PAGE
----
Pregnant and studying abroad where abortion is not legal
I am really nervous because my period is a week late so far and I am studying abroad in Egypt. I really don't know who to talk to about this. Premarital sex is a big taboo, abortion is illegal, and I can't even find a pregnancy test at a pharmacy. What should I do? I can't come back to the U.S. with a big belly — I can't tell my family! I am so afraid! I left the U.S. a month ago (my partner is still there). I read that jetlag can influence your menstrual cycle, as can weight gain or loss. I was jetlagged, but my weight is more or less the same (except I am eating more rice and oil than I do normally). Could diet change your cycle? Anyway, I guess my main question is, what should you do if you find out you are pregnant in a conservative country where abortion is illegal and don't have enough money to fly home and back? Thanks.
Missing a period can be nerve-wracking, especially in a situation where your options for an unintended pregnancy are limited. Accessing abortion care while abroad may involve some effort and expense, but you don't have to go it alone. Your trip leaders and friends at home can provide information and support to help you get the care you need.
As you mentioned, pregnancy isn't the only possible cause of a late or missed period. For example, the stress of traveling and adjusting to life in a different country may have disrupted your menstrual cycle. Eating new foods, adjusting do a different daily pattern, or going through a change in physical activity levels can also alter your cycle. A pregnancy test will give you information so you can decide what steps to take next. Sometimes pregnancy tests are kept off the shelves in stores; you could try asking a pharmacist to help you locate one. You trip leader may also know how to get an in-home or office pregnancy test.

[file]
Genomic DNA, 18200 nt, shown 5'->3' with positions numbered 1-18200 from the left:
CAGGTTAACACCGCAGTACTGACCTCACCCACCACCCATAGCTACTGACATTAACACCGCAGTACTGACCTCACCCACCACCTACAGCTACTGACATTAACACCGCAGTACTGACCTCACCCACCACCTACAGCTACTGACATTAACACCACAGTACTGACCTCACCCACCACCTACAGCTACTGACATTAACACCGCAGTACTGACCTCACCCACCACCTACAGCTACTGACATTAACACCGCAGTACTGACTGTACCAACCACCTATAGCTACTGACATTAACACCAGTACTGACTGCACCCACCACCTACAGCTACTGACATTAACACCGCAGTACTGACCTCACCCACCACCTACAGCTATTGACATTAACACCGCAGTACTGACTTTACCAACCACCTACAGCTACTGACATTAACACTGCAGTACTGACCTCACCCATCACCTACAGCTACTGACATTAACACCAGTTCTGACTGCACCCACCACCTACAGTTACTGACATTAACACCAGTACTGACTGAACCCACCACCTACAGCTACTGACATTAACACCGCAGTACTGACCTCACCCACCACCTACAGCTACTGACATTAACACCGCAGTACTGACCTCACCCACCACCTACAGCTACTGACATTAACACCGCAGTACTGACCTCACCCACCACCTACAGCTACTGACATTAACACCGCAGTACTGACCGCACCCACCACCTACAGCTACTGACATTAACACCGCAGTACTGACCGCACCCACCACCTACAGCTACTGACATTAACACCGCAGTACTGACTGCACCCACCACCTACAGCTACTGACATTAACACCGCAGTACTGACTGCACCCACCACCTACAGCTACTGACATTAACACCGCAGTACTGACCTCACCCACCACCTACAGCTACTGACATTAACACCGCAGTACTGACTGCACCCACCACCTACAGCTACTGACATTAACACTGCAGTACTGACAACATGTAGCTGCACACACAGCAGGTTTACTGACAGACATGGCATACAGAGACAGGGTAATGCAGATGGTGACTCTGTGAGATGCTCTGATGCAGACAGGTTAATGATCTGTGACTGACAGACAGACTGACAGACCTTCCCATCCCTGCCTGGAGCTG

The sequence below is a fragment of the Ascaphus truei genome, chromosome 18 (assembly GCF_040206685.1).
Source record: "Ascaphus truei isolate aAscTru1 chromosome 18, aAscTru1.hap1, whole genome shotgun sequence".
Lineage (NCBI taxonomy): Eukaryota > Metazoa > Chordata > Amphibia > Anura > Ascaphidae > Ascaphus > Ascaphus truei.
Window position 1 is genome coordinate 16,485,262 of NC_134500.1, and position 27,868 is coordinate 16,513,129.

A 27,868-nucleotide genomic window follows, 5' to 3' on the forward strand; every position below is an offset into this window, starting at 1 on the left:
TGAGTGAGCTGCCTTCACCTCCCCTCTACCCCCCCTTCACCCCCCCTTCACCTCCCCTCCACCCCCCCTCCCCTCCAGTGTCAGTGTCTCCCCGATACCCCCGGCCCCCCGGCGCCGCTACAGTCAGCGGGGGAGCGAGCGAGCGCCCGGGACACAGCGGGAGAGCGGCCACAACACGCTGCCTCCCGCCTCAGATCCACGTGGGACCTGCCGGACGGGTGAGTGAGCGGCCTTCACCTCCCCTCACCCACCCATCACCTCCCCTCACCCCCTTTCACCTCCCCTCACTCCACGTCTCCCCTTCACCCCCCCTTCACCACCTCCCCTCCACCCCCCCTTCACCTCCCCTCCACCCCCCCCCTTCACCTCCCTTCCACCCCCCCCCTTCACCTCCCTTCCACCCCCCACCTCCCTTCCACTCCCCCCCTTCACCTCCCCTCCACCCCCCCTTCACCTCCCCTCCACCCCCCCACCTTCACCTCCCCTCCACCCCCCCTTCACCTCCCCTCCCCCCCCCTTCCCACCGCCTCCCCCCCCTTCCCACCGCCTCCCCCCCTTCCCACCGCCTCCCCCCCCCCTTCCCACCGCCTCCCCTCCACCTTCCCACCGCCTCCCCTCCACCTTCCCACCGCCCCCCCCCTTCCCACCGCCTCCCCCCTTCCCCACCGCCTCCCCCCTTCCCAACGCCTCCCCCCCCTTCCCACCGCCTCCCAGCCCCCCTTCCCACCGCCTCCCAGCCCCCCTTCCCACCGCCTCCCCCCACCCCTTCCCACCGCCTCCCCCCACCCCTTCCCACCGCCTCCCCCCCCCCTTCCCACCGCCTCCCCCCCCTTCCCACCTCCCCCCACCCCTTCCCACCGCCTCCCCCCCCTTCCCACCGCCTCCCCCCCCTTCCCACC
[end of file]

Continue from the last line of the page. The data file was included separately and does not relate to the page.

If you are pregnant, it sounds like you want to obtain an abortion. In certain countries including Egypt, cultural beliefs and legal barriers make it difficult for women to access reproductive health services, including abortion. Be wary of underground or "back-alley" providers in places where abortion is illegal. Unsafe abortion can lead to severe complications such as hemorrhaging, sepsis, and infertility.
If it's not feasible for you to fly back to the United States for health care, have you thought about travelling to a nearby country (perhaps in Europe) where abortion is safe and legal? Your health care provider at home, insurance provider, or study abroad program may be able to help you find a reputable women's health care provider in a nearby country. If you trust your trip leaders, perhaps you could talk with them and ask for help in finding the care you need. The trip leaders might be familiar with accessing health care abroad and they may have encountered a similar situation with another student.
Figuring out how to pay for medical services while abroad can feel overwhelming. Speaking with a trusted friend or your trip leader can help you sort through the financial considerations, including assessing who might be able to lend some financial assistance. In the meantime, connect with friends at home for emotional and financial support if needed. Even though it may be difficult to bring up your pregnancy worries or abortion concerns, a trusted friend can provide reassurance to help you through this tough time. Consider splurging on a calling card, or if you have internet access you can get in touch with friends via email, instant messenger, or video chat.
If you are not comfortable speaking with your in-country trip leader, it may be worth contacting the study abroad coordinator at your home institution for guidance. You may want to contact the academic advisor who helped you coordinate the trip, personal insurance provider, or your university's study abroad office for medical advice.
Studying abroad can be exciting, but scary when you're faced with a stressful situation in an unfamiliar environment. Even though you're far from home, you don't have to confront your pregnancy concerns alone.
Originally published Jan 08, 2010
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